After loot recovery, what next?
The People’s Democratic Party (PDP) latest jibe at President Muhammed Buhari (PMB) is that he was elected as President of the Federal Republic of Nigeria, not Chairman of the Economic and Financial Crimes Commission (EFCC)!
This of course is in reference to his continued emphasis on the anti-corruption war which they consider to be selective and fear will claim many high profile victims amongst PDP members. Although regular jibes at the President come with the territory, they shouldn’t be dismissed out of hand.
Truthfully it’s the job of the EFCC Chairman to recover looted funds, and President’s job to ensure they are applied judiciously.
The valid point is being made that no one actually knows of any government economic or social policy to which recovered loot will be applied. If monies stolen during President Jonathan’s administration are returned, it won’t be the first time the federal government has succeeded in recovering looted funds, but appallingly in all previous occasions there was no system through which spending was strictly monitored.
The Socio-Economic Rights and Accountability Project (SERAP) has called for investigations into management of funds retrieved from corrupt government officials claiming that the whereabouts or application of most of such monies is unknown.
In volume II of his memoirs “My Watch” former president Olusegun Obasanjo claimed he left over N287 Billion in the treasury made up of $2 Billion, £100 million and N10 billion in cash and property recovered from the kleptomaniac dictator Abacha.
There is also the “small matter” of $87 million recovered from former Inspector General of Police Tafa Balogun; over $20 million recovered from former Bayelsa State Governor Diepreye Alamieseigha; $8 Billion recovered by General Abubakar’s administration; $233 million refunded by the principalities of Liechtenstein; $194.5 million Ajaokuta Steel Plant debt buy back payment; and $160 Million recovered by Jersey Global Asset from Raj Bhojwani a convicted former associate of Abacha all of which disappeared without a trace! It’s widely rumoured that “commissions” were paid during negotiations for repatriating looted funds. This means in effect that previously recovered loot was either misappropriated or simply looted!
Recent revelations about discovery of a further N3.2 trillion stolen by Abacha in addition to the already established $5 Billion, and the activities of former Minister for Petroleum Diezani AllisonMadueke make it imperative that a Looted Asset Fund is legalized to provide the framework for appropriate and transparent management of recovered funds. It’s crucial that such monies are judiciously spent.
The reality of Nigeria’s current situation is that living conditions of the underprivileged are becoming worse by the day and the “rebased growth figures” conjured by economic wizards hide the fact that our nation is a contradiction of extreme wealth and abject poverty.
What is urgently required is an action, not the voodoo economics of “enabling environments” and “hands-off policy. It’s imperative that government reduces the poverty level and gets the populace back to productive work.”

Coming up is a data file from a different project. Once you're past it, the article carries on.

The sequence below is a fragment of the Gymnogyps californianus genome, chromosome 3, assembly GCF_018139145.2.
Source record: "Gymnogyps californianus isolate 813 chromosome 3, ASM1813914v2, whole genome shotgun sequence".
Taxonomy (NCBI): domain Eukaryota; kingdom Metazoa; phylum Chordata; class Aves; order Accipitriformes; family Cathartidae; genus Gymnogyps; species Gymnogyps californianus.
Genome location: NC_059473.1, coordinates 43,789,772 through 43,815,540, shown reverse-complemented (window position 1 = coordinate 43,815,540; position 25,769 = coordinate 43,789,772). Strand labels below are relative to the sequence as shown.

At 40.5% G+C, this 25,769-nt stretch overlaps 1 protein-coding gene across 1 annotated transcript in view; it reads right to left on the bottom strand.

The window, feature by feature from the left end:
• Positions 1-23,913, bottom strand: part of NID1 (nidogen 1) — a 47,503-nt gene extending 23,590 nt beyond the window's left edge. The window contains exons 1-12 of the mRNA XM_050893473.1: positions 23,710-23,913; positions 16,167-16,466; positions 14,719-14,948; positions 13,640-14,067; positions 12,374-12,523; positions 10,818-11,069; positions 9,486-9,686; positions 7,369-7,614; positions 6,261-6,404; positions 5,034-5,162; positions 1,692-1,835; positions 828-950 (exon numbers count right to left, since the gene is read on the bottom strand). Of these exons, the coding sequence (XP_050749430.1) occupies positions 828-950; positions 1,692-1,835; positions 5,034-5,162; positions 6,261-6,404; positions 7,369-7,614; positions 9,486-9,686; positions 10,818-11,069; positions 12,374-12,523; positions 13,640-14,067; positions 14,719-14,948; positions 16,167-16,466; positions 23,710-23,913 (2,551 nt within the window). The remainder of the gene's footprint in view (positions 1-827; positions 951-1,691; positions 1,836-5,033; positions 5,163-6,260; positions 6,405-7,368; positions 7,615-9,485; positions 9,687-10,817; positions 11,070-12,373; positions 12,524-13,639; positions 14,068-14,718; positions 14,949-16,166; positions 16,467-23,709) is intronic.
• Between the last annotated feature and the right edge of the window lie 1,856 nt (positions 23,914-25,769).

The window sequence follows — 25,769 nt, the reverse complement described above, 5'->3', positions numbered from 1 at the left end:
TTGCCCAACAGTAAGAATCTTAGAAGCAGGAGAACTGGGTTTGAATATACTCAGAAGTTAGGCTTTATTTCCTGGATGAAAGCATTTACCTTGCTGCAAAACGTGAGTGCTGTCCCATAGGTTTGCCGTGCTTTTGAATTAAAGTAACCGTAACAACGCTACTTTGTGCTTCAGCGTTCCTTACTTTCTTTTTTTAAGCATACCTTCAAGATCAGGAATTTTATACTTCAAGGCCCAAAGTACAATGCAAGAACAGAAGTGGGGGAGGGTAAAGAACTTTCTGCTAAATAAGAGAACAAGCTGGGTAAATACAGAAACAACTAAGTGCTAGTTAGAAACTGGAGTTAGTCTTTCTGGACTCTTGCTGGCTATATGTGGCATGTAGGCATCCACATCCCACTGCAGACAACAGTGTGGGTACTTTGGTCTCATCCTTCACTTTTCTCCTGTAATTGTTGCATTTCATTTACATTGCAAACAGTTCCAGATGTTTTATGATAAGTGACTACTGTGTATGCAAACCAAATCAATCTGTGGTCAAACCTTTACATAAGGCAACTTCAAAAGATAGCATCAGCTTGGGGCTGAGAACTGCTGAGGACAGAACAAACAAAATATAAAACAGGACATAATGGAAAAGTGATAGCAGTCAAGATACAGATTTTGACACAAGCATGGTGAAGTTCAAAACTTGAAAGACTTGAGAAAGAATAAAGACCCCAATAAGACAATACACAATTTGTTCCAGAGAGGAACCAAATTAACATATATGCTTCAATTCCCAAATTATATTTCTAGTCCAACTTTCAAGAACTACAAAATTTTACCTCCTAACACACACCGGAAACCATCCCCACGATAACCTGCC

In the dire condition the majority of citizens find themselves in the nation needs a “marshal plan” for mass employment. Most Nigerians agree with developmental economists who state that recovered funds should be applied directly to subsidizing mass employment through large scale labour intensive infrastructural development programs such as construction of low cost housing estates, railways, schools, hospitals, prisons, and asphalt roads as well as environmental maintenance. In particular low cost housing is not a profitable venture which can be left to the private sector. It’s the responsibility of government. Unfortunately this policy is unlikely to be adopted.
The recent screening and confirmation of Ministers leaves little hope that the condition of the poorest in our society will improve in the foreseeable future. Former “successful” state governors now confirmed Ministers of the Federal Republic of Nigeria confirmed their uncompassionate antipeople mind-set by listing construction of new government houses (rather than schools) amongst their laudable achievements.
It is paradoxical that in a nation as poor as Nigeria, private primary schools are booming. This has less to do with their quality than the abysmal condition of most government primary schools. It takes warped logic to believe that lack of functional education isn’t a problem and that the real reason why Nigerians are condemned to living below the international poverty line is because State Government Houses aren’t “befitting” enough! Given the antecedents of PMB’s Ministers it’s unlikely that the anti-corruption war will translate into a war against poverty.
Sadly the nominees repeated the time worn Bretton Woods’ mantra of providing an enabling environment, privatizing the nation’s assets, increasing the tax base, and encouraging private investment, all of which has taken us nowhere and none of which can provide the immediate solution to our pressing problems.
The whole idea that privatization and a “hands off” approach by government can somehow solve the problems of our poor is a fallacy. It’s ironic that Ministers who claim not to believe in subsidies and reject the idea of subsidising petroleum, education, healthcare or employment have no problems with the government subsidizing their own life styles! They must change their mind-set and not frustrate PMB from effecting the drastic changes he was elected to facilitate.